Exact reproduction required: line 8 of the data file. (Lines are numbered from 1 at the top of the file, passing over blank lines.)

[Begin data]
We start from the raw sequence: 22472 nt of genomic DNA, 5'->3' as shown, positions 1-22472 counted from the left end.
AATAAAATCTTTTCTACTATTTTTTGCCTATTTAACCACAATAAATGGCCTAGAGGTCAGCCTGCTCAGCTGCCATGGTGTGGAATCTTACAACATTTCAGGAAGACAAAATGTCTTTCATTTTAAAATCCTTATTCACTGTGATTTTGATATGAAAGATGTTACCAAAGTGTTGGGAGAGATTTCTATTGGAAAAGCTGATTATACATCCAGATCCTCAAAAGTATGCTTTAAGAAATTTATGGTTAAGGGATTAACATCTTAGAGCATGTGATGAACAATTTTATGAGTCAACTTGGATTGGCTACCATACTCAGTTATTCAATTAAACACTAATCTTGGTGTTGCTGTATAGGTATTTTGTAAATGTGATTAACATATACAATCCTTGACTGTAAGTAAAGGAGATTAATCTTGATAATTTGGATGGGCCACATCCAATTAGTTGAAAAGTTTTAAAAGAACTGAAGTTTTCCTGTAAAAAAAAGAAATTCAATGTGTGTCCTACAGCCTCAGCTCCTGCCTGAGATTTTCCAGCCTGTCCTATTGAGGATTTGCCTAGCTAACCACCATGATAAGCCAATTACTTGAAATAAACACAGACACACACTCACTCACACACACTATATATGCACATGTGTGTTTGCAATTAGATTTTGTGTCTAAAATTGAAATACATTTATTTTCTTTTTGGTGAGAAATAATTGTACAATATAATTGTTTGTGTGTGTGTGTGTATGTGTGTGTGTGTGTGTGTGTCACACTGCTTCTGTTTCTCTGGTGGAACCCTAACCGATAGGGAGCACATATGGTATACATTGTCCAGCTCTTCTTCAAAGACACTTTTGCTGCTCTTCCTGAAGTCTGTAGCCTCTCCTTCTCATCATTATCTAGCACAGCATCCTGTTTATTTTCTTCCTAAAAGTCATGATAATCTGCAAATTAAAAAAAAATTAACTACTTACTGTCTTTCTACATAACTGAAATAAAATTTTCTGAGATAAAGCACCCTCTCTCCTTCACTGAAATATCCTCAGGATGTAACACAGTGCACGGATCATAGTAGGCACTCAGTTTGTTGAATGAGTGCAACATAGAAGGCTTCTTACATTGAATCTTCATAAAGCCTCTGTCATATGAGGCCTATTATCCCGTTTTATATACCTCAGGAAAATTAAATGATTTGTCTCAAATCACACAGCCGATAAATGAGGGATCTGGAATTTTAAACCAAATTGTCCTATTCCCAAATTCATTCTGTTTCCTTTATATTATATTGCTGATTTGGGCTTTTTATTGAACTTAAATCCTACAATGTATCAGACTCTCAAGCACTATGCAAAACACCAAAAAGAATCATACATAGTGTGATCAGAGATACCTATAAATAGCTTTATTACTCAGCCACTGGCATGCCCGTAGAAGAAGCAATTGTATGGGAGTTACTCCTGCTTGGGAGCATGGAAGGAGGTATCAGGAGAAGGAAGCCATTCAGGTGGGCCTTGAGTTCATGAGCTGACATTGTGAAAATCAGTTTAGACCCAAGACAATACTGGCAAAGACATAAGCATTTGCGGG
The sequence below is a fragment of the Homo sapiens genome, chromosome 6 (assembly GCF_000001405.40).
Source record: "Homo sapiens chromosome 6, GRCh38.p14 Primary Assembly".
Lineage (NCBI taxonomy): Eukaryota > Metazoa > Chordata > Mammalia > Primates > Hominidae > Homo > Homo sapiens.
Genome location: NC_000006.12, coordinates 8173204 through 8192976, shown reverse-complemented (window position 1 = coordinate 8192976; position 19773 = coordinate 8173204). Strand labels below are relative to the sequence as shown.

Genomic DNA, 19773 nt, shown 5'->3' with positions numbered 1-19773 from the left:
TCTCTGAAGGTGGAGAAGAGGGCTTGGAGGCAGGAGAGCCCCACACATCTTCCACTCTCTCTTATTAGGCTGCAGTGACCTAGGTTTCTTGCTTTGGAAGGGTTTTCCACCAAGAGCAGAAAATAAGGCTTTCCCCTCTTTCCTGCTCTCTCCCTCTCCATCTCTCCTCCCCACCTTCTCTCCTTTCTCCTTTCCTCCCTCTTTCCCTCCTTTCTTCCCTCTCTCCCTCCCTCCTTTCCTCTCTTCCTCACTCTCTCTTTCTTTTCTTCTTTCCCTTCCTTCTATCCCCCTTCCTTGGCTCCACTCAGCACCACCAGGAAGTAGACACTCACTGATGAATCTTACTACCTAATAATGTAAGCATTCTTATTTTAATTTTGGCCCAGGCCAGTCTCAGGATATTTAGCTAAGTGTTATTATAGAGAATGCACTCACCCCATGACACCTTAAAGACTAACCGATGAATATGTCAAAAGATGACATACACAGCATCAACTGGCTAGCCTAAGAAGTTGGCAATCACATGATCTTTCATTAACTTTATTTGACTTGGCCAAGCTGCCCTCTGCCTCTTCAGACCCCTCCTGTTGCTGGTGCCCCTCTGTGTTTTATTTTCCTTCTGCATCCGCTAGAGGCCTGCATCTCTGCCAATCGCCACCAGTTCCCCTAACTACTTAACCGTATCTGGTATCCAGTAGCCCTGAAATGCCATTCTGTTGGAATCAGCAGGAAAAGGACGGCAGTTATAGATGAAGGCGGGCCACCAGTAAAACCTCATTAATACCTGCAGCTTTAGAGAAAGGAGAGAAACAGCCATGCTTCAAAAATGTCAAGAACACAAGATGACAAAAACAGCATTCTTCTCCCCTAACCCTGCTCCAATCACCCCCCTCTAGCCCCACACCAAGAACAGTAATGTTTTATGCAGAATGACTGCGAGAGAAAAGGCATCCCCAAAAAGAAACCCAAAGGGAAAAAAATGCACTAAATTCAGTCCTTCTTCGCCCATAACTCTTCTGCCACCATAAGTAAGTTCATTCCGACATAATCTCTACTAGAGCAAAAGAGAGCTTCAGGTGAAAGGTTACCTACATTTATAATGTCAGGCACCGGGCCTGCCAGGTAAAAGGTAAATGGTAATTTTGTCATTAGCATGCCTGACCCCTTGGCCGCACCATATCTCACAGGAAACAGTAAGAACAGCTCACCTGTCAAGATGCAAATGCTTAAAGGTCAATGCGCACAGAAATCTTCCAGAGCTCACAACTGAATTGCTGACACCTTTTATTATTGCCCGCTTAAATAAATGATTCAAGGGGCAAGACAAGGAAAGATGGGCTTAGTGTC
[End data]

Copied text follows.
TCTCTGAAGGTGGAGAAGAGGGCTTGGAGGCAGGAGAGCCCCACACATCTTCCACTCTCTCTTATTAGGCTGCAGTGACCTAGGTTTCTTGCTTTGGAAGGGTTTTCCACCAAGAGCAGAAAATAAGGCTTTCCCCTCTTTCCTGCTCTCTCCCTCTCCATCTCTCCTCCCCACCTTCTCTCCTTTCTCCTTTCCTCCCTCTTTCCCTCCTTTCTTCCCTCTCTCCCTCCCTCCTTTCCTCTCTTCCTCACTCTCTCTTTCTTTTCTTCTTTCCCTTCCTTCTATCCCCCTTCCTTGGCTCCACTCAGCACCACCAGGAAGTAGACACTCACTGATGAATCTTACTACCTAATAATGTAAGCATTCTTATTTTAATTTTGGCCCAGGCCAGTCTCAGGATATTTAGCTAAGTGTTATTATAGAGAATGCACTCACCCCATGACACCTTAAAGACTAACCGATGAATATGTCAAAAGATGACATACACAGCATCAACTGGCTAGCCTAAGAAGTTGGCAATCACATGATCTTTCATTAACTTTATTTGACTTGGCCAAGCTGCCCTCTGCCTCTTCAGACCCCTCCTGTTGCTGGTGCCCCTCTGTGTTTTATTTTCCTTCTGCATCCGCTAGAGGCCTGCATCTCTGCCAATCGCCACCAGTTCCCCTAACTACTTAACCGTATCTGGTATCCAGTAGCCCTGAAATGCCATTCTGTTGGAATCAGCAGGAAAAGGACGGCAGTTATAGATGAAGGCGGGCCACCAGTAAAACCTCATTAATACCTGCAGCTTTAGAGAAAGGAGAGAAACAGCCATGCTTCAAAAATGTCAAGAACACAAGATGACAAAAACAGCATTCTTCTCCCCTAACCCTGCTCCAATCACCCCCCTCTAGCCCCACACCAAGAACAGTAATGTTTTATGCAGAATGACTGCGAGAGAAAAGGCATCCCCAAAAAGAAACCCAAAGGGAAAAAAATGCACTAAATTCAGTCCTTCTTCGCCCATAACTCTTCTGCCACCATAAGTAAGTTCATTCCGACATAATCTCTACTAGAGCAAAAGAGAGCTTCAGGTGAAAGGTTACCTACATTTATAATGTCAGGCACCGGGCCTGCCAGGTAAAAGGTAAATGGTAATTTTGTCATTAGCATGCCTGACCCCTTGGCCGCACCATATCTCACAGGAAACAGTAAGAACAGCTCACCTGTCAAGATGCAAATGCTTAAAGGTCAATGCGCACAGAAATCTTCCAGAGCTCACAACTGAATTGCTGACACCTTTTATTATTGCCCGCTTAAATAAATGATTCAAGGGGCAAGACAAGGAAAGATGGGCTTAGTGTC